Monday, February 16, 2009

Fall On Your Knees

They're all dead now.

Here's a picture of the town where they lived. New Waterford. It's a night bright with the moon. Imagine you are looking down from the height of a church steeple, onto the vivid gradations of light and shadow that make the picture. A small mining town near cutaway cliffs that curve over narrow rock beaches below, where the silver sea rolls and rolls, flattering the moon. Not many trees, thin grass. The silhouette of a colliery, iron tower against a slim pewter sky with cables and supports sloping at forty-five-degree angles to the ground. Railway tracks that stretch only a short distance from the base of a gorgeous high slant of glinting coal, toward an archway in the earth where the tracks slope in and down and disappear. And spreading away from the collieries and coal heaps are the peaked roofs of the miners' houses built row on row by the coal company. Company houses. Company town.

Look down over the street where they lived. Water Street. An avenue of packed dust and scattered stones that leads out past the edge of town to where the wide, keeling graveyard overlooks the ocean. That sighing sound is just the sea.

These are the first few paragraphs of the incredible novel Fall On Your Knees by Ann-Marie MacDonald. I've had this book on my shelf for a while now and pulled it off to fit the "body part" category of the What's In a Name Challenge and so glad I did.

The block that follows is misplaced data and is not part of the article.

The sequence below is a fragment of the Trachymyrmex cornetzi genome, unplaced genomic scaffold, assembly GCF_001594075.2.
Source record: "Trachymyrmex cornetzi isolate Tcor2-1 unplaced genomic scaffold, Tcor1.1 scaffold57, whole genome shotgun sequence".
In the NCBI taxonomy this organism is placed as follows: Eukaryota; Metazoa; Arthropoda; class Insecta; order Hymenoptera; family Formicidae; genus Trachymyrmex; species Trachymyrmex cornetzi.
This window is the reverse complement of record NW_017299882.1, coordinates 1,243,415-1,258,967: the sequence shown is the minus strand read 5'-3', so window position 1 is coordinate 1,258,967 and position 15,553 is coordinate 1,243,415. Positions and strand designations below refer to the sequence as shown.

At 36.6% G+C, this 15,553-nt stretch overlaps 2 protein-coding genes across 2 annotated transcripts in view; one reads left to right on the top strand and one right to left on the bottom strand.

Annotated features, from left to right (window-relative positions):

Dark and disturbing, but so well written and so real. I loved the multi generational part as you get to know the characters so well. There are so many different view points in this book that change the story and how the reader sees things as you look through the different characters eyes. The family drama and abuse are so real that I found myself almost reading with my hand over my eyes at times, just like watching a scary movie through your fingers, but this book isn't scary, only horrifying.
Even now, after I have turned the last page, I find myself still immersed in this family and thinking about these character. Haunting~

Thursday, February 12, 2009

Blessed Are the Cheesemakers

'The Princess Grace Memorial Blue sat on the table in front of Abbey, screaming to be eaten.'
This is the first paragraph of Blessed Are the Cheesemakers by Sarah-Kate Lynch.

Yolanda from The Mermaids Bookshelf sent me this book and I completely enjoyed it. Funny and quirky, it's a quick read and a lot of fun. The story is set in Ireland at a farm of two old Irish cheesemakers who employ singing milkmaids. The cows give their best milk to these young pregnant girls to the sounds of The Sound of Music. As in all good stories, there are some family secrets and mysteries that unravel as the story moves along. Corrie's granddaughter, Abby, has been gone from the family farm for way to many years and what really happened to her grandmother? The story also takes us to New York City to meet Kit, a stockbroker who has had his share of tragedy as well. A little bit of magic, mystery, romance, cheesemaking and a whole lot of quirkiness make this one an enchanting read.